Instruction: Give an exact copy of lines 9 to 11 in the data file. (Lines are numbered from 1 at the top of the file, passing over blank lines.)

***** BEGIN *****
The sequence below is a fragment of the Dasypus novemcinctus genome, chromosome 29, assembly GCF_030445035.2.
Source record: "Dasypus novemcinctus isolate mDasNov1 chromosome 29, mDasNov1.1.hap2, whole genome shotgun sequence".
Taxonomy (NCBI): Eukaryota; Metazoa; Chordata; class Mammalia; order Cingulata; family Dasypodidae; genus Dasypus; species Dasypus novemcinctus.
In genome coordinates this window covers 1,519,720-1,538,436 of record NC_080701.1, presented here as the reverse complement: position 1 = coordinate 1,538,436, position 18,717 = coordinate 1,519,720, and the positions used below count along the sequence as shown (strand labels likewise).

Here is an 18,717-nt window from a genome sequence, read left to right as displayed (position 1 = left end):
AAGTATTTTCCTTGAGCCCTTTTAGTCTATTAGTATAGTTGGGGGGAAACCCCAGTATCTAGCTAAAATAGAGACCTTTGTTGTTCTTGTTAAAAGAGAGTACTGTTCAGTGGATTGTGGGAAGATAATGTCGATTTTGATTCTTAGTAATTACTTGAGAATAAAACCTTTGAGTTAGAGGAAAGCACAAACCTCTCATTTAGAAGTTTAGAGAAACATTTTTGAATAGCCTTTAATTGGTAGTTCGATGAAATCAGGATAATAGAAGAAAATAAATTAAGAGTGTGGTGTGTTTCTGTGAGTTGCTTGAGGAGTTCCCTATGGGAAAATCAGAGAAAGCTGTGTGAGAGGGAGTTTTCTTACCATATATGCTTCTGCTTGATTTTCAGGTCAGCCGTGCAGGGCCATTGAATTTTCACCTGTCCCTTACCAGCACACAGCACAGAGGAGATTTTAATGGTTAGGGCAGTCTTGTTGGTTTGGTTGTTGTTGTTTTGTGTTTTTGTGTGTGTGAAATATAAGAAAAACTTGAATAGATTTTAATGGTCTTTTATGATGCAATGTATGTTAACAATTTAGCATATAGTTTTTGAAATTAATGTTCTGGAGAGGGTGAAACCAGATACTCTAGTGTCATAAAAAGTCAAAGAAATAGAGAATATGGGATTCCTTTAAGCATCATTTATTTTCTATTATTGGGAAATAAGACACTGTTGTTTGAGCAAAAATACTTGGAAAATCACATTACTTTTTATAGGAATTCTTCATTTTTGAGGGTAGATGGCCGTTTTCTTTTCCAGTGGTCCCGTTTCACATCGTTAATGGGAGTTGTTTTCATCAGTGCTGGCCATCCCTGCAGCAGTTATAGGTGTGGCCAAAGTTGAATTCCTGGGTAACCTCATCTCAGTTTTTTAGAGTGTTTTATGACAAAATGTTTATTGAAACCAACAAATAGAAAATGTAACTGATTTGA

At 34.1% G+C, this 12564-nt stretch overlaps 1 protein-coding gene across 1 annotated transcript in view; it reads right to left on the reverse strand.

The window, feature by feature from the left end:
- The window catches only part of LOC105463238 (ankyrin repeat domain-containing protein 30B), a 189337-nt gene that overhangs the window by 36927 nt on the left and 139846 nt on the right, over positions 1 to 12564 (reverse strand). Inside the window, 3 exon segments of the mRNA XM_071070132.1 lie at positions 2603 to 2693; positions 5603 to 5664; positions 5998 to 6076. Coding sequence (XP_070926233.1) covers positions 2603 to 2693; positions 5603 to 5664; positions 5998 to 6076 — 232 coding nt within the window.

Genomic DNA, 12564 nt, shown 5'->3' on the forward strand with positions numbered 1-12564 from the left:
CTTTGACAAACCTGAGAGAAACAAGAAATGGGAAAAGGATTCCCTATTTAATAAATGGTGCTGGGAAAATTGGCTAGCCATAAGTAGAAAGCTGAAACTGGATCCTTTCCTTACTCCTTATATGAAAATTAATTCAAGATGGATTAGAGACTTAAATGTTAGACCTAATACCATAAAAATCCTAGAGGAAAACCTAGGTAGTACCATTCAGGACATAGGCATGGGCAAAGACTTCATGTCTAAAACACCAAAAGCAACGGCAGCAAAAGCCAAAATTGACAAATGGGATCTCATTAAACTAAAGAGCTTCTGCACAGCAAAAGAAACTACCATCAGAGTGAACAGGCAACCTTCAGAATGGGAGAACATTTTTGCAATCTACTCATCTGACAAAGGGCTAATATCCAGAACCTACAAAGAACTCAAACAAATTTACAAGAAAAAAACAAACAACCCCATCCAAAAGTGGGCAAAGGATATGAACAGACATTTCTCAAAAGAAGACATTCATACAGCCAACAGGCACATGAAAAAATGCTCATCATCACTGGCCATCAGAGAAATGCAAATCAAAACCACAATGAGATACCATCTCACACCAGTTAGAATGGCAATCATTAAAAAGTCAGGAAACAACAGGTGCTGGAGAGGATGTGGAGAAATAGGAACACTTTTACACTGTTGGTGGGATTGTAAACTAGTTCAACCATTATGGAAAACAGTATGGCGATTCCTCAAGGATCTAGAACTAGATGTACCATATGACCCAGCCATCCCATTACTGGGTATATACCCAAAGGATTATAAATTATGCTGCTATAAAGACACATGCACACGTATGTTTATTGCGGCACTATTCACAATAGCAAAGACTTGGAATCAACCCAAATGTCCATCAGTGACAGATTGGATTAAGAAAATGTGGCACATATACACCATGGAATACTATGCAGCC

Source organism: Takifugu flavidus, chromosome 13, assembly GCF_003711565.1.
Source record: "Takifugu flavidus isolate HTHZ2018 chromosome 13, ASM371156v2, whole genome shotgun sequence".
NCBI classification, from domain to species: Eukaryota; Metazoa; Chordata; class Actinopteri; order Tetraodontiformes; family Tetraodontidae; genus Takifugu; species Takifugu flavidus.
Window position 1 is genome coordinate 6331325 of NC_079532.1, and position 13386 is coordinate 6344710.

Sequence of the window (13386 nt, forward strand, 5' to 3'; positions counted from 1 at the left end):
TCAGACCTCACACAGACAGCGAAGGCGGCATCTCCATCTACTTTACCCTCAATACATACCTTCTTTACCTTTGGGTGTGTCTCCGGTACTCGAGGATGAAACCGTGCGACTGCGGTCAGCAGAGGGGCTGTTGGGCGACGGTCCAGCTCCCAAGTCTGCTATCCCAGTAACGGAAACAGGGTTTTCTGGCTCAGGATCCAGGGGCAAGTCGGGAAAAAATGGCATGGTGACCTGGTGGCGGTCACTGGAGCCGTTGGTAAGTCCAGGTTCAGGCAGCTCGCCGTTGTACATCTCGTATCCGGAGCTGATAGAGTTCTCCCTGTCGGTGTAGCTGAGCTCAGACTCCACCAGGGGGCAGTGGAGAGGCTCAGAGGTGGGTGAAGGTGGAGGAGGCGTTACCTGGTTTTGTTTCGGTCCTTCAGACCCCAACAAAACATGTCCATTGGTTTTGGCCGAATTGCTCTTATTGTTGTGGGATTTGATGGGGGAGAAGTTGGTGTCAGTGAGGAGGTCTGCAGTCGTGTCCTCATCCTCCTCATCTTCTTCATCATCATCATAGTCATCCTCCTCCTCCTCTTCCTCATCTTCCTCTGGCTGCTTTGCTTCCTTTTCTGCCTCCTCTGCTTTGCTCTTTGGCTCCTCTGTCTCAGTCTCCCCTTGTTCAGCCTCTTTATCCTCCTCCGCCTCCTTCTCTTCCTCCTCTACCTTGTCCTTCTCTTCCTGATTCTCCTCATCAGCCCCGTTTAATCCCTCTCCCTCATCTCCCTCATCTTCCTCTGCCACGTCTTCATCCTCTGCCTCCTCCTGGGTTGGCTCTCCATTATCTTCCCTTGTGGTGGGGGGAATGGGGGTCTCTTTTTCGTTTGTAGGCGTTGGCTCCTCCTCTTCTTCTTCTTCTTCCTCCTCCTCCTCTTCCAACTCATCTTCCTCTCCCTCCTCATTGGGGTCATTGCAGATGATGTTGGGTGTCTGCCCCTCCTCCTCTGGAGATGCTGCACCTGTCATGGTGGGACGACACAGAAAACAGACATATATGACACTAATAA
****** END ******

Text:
- The window catches only part of LOC105463238 (ankyrin repeat domain-containing protein 30B), a 189337-nt gene that overhangs the window by 36927 nt on the left and 139846 nt on the right, over positions 1 to 12564 (reverse strand). Inside the window, 3 exon segments of the mRNA XM_071070132.1 lie at positions 2603 to 2693; positions 5603 to 5664; positions 5998 to 6076. Coding sequence (XP_070926233.1) covers positions 2603 to 2693; positions 5603 to 5664; positions 5998 to 6076 — 232 coding nt within the window.

Genomic DNA, 12564 nt, shown 5'->3' on the forward strand with positions numbered 1-12564 from the left:
CTTTGACAAACCTGAGAGAAACAAGAAATGGGAAAAGGATTCCCTATTTAATAAATGGTGCTGGGAAAATTGGCTAGCCATAAGTAGAAAGCTGAAACTGGATCCTTTCCTTACTCCTTATATGAAAATTAATTCAAGATGGATTAGAGACTTAAATGTTAGACCTAATACCATAAAAATCCTAGAGGAAAACCTAGGTAGTACCATTCAGGACATAGGCATGGGCAAAGACTTCATGTCTAAAACACCAAAAGCAACGGCAGCAAAAGCCAAAATTGACAAATGGGATCTCATTAAACTAAAGAGCTTCTGCACAGCAAAAGAAACTACCATCAGAGTGAACAGGCAACCTTCAGAATGGGAGAACATTTTTGCAATCTACTCATCTGACAAAGGGCTAATATCCAGAACCTACAAAGAACTCAAACAAATTTACAAGAAAAAAACAAACAACCCCATCCAAAAGTGGGCAAAGGATATGAACAGACATTTCTCAAAAGAAGACATTCATACAGCCAACAGGCACATGAAAAAATGCTCATCATCACTGGCCATCAGAGAAATGCAAATCAAAACCACAATGAGATACCATCTCACACCAGTTAGAATGGCAATCATTAAAAAGTCAGGAAACAACAGGTGCTGGAGAGGATGTGGAGAAATAGGAACACTTTTACACTGTTGGTGGGATTGTAAACTAGTTCAACCATTATGGAAAACAGTATGGCGATTCCTCAAGGATCTAGAACTAGATGTACCATATGACCCAGCCATCCCATTACTGGGTATATACCCAAAGGATTATAAATTATGCTGCTATAAAGACACATGCACACGTATGTTTATTGCGGCACTATTCACAATAGCAAAGACTTGGAATCAACCCAAATGTCCATCAGTGACAGATTGGATTAAGAAAATGTGGCACATATACACCATGGAATACTATGCAGCC